Yet another overview of corporate culture has come to the conclusion that putting women in leadership positions won't dismantle a company. In fact, shock of all shocks, having more female leaders makes companies even better equipped to rake in huge piles of money and solve internal dilemmas.
A survey of Canadian maple syrup and hockey stick companies (jokes! Canada makes other stuff, too!) published recently in the International Journal of Business Governance and Ethics found that women who sit on corporate boards are more likely to challenge the status quo, speaking out against the wildebeest herd mentality and introducing new ideas. These counterculture traits usually translate into better boardroom decisions and greater financial success for companies with a strong contingent of female leadership.
The survey polled 624 board directors in Canada, discovering that women were more likely to use "co-operation, collaboration and consensus building" when handling complex situations than their male counterparts, who, according to study co-author Chris Bart, are often too busy stampeding into a river to notice that it's infested with crocodiles.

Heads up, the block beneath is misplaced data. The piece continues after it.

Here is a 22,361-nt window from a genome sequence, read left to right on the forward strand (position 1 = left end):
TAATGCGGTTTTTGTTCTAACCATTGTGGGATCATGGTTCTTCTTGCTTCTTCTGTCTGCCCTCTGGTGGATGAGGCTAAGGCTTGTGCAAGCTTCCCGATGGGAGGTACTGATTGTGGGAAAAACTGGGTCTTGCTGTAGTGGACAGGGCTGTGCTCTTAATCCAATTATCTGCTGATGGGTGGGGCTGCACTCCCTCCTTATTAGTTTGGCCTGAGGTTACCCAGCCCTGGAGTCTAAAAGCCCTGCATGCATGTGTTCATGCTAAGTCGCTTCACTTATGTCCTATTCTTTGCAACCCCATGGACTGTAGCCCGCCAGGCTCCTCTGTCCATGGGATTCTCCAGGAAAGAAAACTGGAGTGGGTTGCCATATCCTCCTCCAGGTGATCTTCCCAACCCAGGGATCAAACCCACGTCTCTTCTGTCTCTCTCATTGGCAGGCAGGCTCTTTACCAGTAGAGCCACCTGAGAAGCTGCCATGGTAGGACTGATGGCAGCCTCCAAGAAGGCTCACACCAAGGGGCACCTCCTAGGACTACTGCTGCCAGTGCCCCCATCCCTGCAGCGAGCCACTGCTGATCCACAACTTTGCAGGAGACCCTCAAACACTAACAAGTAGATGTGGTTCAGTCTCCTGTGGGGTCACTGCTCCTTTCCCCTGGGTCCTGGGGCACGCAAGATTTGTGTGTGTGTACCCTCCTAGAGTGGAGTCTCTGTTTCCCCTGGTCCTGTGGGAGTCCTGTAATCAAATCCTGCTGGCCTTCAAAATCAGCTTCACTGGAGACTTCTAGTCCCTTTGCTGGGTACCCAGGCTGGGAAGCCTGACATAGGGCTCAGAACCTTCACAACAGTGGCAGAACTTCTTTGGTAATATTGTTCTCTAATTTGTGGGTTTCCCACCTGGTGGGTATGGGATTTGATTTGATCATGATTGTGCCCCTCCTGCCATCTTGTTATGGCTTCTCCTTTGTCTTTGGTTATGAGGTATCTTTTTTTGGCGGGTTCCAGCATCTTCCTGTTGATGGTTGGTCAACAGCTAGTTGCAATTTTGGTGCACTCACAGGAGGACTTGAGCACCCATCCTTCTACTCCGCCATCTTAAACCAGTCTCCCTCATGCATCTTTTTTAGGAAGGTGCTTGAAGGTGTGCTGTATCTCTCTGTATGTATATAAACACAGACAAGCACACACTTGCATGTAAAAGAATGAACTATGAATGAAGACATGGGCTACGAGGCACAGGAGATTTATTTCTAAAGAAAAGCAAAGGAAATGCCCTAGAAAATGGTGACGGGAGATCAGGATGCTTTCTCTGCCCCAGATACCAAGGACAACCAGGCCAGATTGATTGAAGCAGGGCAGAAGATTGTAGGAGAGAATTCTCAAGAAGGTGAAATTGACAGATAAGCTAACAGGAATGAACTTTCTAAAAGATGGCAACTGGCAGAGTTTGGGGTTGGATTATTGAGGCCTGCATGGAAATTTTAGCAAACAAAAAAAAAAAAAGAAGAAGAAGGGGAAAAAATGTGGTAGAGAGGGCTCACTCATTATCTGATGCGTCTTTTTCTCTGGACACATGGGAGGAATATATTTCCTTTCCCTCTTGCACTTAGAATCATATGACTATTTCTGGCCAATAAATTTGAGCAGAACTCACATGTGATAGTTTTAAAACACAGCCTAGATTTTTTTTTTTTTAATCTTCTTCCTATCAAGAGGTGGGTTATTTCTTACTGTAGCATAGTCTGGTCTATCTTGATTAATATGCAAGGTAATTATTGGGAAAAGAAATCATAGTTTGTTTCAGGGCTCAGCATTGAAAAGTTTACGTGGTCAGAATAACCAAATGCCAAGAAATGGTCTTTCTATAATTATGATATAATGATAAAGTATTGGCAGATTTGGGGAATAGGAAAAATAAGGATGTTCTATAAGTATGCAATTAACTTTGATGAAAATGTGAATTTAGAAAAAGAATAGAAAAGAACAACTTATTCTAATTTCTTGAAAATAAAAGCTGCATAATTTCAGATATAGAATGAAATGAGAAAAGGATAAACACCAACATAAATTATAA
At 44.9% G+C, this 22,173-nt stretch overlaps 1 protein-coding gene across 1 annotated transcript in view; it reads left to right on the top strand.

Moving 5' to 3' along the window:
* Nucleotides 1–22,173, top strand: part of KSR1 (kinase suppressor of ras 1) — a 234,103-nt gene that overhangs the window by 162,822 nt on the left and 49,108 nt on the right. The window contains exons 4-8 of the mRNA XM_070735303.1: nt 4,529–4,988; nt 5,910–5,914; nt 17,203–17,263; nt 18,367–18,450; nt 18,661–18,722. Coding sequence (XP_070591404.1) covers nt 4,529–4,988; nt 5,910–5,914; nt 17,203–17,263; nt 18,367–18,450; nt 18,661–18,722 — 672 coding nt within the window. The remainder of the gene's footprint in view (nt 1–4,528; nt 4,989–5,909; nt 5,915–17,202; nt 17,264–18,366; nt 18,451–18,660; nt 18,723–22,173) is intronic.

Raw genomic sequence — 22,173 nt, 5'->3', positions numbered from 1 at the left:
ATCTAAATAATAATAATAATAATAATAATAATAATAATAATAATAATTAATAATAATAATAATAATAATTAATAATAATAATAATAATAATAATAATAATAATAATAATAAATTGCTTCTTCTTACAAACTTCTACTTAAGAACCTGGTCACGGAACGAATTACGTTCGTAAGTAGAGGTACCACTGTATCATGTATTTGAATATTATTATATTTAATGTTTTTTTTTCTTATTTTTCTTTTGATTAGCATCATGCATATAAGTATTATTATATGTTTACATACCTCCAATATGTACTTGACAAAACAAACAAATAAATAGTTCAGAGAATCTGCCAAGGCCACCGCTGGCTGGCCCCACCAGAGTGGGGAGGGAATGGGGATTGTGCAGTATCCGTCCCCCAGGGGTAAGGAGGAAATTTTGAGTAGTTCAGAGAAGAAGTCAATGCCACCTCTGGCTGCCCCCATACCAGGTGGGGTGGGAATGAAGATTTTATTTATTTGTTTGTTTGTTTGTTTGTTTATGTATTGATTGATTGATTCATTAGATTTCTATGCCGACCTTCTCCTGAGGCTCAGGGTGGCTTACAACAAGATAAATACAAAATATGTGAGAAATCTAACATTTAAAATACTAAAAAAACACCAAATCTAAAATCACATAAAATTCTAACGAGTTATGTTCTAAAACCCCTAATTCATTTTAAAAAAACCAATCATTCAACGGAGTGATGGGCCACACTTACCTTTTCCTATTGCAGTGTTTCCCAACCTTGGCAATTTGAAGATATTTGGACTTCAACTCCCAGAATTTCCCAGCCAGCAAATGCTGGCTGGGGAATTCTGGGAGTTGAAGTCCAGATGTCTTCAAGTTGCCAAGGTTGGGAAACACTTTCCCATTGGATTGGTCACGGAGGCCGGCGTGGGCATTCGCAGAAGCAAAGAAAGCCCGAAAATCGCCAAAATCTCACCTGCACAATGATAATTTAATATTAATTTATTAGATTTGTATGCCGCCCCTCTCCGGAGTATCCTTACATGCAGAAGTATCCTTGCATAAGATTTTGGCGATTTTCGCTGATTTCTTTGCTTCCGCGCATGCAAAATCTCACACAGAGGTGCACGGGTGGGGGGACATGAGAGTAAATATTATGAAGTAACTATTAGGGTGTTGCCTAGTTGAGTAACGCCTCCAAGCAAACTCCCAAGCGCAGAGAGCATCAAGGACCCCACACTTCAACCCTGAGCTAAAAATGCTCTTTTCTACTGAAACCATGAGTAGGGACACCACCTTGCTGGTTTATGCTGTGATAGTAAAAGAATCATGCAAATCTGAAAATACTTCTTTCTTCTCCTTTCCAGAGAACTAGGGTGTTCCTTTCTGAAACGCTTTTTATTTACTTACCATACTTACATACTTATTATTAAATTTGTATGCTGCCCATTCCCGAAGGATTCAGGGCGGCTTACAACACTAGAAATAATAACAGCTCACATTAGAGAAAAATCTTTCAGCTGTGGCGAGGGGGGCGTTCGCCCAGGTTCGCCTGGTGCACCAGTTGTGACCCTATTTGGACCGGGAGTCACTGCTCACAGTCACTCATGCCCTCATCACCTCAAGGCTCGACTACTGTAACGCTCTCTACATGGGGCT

Bart explained that the way women operate as directors — challenging conventional wisdom and keeping an eye trained on innovation — is often directly related to a company's success. So, if that's true, why are women still a boardroom minority? The most recent survey is part of a broader study conducted between 2004 and 2012 that presented morally conflicting scenarios to board members and asked them to come up with solutions that didn't, say, make all the seagulls in a seaside town grow thumbs on their foreheads. Of those board members who participated in the study, 75 percent were male and a mere 25 percent were female. Moreover, according to the Canadian Press,
A recent study by TD Bank (TSX:TD) found that women only make up 11 per cent of board members at companies on the S&P/TSX Composite Index, which represents more than 240 of Canada's largest companies by market capitalization.
Nearly half (43 per cent) of the companies on the index reported no female board member and 28 per cent only had one.
Even though it's becoming glaringly apparent to observers that having more women in leadership positions makes companies more profitable, boardrooms are still boys' clubs, often populated by inert, ineffectual old dudes with lots of time to golf and little real authority. According to Bart, the disparity between men and women in the corporate boardroom comes down to a fundamental difference in their nature: